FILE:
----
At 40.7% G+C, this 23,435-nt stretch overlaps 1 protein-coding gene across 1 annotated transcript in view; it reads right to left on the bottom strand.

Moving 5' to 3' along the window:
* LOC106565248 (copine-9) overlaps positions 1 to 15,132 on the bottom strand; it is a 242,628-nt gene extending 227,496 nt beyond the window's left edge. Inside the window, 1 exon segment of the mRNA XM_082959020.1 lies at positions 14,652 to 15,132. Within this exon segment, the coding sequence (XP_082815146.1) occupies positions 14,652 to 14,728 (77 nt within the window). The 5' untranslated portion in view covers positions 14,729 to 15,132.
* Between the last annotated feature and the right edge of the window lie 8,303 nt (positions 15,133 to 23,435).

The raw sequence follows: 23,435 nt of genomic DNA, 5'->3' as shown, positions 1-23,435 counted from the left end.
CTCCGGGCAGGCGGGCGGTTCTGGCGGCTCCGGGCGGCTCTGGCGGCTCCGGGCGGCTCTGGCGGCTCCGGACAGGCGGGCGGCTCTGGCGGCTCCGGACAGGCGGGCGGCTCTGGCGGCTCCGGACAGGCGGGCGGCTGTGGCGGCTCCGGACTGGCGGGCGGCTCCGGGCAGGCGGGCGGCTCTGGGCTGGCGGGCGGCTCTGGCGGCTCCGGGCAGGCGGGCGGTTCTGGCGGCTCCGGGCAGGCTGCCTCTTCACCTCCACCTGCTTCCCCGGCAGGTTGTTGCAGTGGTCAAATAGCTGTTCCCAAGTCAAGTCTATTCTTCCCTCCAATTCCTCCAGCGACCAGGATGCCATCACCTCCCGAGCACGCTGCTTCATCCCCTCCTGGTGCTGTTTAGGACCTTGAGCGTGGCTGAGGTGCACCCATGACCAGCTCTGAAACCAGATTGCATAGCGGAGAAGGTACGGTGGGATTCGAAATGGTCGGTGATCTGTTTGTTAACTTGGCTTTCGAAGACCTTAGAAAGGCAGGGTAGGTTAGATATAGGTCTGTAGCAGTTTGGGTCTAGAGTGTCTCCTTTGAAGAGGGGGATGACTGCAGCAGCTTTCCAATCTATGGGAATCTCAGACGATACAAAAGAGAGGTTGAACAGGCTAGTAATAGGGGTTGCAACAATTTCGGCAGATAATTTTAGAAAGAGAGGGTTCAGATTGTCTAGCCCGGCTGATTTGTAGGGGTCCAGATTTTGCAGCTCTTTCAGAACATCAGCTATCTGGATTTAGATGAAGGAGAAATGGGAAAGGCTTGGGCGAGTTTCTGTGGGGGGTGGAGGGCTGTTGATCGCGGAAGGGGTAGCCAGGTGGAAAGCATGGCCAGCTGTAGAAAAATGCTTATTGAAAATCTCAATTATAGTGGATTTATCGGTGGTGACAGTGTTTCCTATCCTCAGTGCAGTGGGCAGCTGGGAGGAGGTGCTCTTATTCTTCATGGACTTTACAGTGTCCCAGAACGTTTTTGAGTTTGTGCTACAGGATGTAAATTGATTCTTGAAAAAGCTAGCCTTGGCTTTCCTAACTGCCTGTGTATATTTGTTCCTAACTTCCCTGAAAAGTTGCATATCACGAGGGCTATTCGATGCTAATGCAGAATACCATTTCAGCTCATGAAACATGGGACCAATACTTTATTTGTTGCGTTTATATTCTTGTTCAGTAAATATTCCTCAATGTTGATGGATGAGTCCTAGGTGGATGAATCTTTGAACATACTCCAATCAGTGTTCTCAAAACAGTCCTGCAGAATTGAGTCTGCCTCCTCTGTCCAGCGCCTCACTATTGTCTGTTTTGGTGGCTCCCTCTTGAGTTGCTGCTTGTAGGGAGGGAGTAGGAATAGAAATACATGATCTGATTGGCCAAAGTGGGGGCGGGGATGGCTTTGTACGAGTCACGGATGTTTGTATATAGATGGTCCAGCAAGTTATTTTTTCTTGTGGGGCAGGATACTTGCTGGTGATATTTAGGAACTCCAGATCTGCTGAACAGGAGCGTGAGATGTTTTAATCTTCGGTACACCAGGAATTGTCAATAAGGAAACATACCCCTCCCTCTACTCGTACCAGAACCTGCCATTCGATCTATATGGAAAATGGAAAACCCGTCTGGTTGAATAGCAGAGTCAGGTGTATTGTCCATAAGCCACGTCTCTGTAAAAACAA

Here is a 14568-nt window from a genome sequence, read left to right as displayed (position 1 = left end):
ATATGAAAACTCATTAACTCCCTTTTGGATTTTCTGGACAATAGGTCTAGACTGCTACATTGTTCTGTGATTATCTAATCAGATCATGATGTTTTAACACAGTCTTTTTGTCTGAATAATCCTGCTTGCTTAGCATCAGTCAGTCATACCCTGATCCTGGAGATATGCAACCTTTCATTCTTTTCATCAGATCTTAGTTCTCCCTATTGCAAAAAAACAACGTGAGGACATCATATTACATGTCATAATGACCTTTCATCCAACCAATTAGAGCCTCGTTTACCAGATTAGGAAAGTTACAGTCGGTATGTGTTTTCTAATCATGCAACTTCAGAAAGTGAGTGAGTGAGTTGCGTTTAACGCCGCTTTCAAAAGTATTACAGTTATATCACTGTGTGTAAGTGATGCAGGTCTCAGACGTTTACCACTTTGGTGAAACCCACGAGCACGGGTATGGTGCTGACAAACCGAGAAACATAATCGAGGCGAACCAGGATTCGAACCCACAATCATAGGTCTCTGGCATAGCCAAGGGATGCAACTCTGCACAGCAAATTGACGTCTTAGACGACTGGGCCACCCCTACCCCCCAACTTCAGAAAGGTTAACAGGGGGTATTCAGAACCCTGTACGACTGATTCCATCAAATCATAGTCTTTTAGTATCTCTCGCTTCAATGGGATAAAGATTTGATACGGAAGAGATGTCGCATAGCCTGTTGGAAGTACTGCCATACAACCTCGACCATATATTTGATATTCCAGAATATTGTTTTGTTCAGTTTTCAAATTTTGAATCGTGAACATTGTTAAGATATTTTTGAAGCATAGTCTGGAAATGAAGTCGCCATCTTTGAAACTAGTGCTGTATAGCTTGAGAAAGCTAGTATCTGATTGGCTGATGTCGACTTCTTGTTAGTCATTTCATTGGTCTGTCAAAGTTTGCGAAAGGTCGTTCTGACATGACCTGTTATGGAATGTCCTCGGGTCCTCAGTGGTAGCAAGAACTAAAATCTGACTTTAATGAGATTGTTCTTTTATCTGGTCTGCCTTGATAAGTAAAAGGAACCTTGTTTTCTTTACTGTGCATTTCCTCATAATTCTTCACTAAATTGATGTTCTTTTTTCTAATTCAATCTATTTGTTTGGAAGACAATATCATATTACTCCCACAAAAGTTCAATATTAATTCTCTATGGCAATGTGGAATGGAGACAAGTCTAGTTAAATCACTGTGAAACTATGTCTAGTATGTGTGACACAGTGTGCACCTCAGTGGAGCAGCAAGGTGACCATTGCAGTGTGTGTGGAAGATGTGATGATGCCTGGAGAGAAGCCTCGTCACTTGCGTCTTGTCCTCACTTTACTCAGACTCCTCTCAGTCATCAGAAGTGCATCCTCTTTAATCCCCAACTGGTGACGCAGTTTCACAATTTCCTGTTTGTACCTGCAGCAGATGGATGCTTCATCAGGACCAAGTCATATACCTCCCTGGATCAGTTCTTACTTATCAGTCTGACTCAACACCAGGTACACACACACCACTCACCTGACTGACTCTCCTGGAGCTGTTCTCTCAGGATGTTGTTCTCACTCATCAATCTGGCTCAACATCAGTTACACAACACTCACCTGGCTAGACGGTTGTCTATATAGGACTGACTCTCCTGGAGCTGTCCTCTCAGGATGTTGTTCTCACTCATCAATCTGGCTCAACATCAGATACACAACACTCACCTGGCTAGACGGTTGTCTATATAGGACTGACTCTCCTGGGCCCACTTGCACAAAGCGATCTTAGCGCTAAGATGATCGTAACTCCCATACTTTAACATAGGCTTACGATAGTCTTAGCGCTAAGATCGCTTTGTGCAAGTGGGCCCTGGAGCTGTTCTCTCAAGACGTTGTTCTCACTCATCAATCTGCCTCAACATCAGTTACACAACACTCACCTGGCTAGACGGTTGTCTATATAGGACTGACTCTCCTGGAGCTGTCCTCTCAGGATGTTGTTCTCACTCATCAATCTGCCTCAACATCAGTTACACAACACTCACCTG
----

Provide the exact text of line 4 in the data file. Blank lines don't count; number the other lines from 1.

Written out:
* Between the last annotated feature and the right edge of the window lie 8,303 nt (positions 15,133 to 23,435).